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Beat The Common Cold With Chinese Medicine

Despite having pestered mankind since we first walked on earth, the common cold still has no cure. However, if detected early, Traditional Chinese Medicine (TCM) has several means of dealing with it quickly.

From a Western medical point of view, the coronavirus is a common source of a common cold. However, various bacterial agents can also cause similar symptoms. While antibiotics can help with the latter, only bed rest and mom’s chicken soup seem to help vanquish the former.

The Chinese see colds as an invasion of external wind, often accompanied by cold, heat, or damp pathogens. Each manifests with different types of symptoms, and each calls for different treatment. Several simple remedies can be used if you detect the cold in its early stages. These remedies can only be used at an early stage, because TCM views the progress of external invasions as going from the superficial layers (skin) to deeper parts of the body. As long as the pathogens are still on the surface, the following methods work to push them out.

When wind and cold invade the body’s superficial layers, they manifest as a scratchy throat, chills, and possible head and body aches. Wind-Cold colds, from a Western medical point of view, generally correspond to viral infections. Against these wind and cold pathogens, TCM will use ginger soup to warm the body, promote sweating, and expel wind and cold. It is simple to make: boil 3 to 5 slices of ginger in a cup of water for three minutes; add about one teaspoon of sugar to flavor. For best results, drink it before bed and wrap yourself up in blankets. This means should help you “sweat out” your cold.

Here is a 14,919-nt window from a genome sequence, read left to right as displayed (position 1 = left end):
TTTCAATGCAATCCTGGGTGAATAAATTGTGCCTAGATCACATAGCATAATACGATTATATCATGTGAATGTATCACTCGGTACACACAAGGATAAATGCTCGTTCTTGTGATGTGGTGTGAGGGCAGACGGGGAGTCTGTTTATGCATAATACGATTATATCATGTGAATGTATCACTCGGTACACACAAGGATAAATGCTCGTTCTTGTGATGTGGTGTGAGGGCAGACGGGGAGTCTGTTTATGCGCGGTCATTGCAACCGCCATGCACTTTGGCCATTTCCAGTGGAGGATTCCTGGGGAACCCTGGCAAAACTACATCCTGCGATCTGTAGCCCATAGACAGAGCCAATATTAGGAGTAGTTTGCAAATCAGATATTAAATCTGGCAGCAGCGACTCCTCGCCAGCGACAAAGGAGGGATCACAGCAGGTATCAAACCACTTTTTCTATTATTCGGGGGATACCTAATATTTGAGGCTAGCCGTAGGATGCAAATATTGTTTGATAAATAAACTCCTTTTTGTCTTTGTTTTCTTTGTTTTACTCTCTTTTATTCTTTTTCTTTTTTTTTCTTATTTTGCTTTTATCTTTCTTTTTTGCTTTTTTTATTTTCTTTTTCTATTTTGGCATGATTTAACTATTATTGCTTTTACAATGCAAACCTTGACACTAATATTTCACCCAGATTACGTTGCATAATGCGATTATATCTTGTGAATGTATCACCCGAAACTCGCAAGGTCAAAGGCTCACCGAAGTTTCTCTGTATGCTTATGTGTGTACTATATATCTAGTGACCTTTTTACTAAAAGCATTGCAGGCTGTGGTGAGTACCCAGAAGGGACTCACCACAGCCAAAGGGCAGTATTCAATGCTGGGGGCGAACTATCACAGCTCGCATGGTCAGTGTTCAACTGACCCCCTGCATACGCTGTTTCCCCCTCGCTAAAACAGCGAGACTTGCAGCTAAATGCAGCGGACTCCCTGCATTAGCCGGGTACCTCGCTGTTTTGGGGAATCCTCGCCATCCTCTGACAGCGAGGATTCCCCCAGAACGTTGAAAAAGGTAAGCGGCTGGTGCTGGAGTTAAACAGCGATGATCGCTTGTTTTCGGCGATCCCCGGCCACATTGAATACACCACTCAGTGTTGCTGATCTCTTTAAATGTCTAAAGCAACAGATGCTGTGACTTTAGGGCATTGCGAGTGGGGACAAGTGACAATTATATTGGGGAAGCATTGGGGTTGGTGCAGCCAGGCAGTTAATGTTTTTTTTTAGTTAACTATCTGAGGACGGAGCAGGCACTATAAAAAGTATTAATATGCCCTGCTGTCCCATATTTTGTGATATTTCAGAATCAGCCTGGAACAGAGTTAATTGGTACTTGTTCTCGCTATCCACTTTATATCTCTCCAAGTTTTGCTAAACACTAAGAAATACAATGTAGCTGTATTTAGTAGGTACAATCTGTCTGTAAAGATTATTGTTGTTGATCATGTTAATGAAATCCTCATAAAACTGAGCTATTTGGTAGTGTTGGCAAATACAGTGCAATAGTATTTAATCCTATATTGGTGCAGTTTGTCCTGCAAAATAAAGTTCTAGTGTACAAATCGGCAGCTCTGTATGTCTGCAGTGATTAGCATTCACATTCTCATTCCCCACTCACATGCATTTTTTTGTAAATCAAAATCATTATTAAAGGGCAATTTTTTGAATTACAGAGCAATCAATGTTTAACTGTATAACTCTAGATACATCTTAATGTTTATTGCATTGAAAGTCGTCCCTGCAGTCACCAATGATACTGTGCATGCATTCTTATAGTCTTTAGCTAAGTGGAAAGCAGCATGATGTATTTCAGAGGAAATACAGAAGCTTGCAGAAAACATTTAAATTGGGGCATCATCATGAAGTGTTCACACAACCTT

On the other hand, wind and heat-type invasions affecting the surface resemble bacterial infections. For this type of cold, whose early symptoms include a sore throat and possible fever, it is better to take a cooling tea. Add two tablespoons of crushed mint or peppermint to one cup of boiled water and let it sit for about five minutes. Another method is to boil three tablespoons of fermented soybeans and five green onion bulbs in a cup of water for about ten minutes. Both of these simple teas help to cool the body down while promoting a sweat which pushes out the pathogens. You can also try taking common herbal pills such as Yin Qiao San or Gan Mao Ling. They are often available in Oriental food stores.

In the event of a wind and damp invasion, which includes symptoms such as a heavy head and profuse, clear nasal discharge, boil five green onion bulbs and two tablespoons of mint or peppermint in a cup of water for about 10 minutes. If you have access to magnolia buds, add five crushed bulbs to the mixture as well.

Once again, these simple teas work for early stages of a cold only. Once pathogens invade the deeper levels, you can expect mixed chills and fevers, coughing, body and headaches, fatigue, and other more complex symptoms. At this stage, do not try to self medicate! It is better to see a healthcare professional, be it an acupuncturist or Western doctor.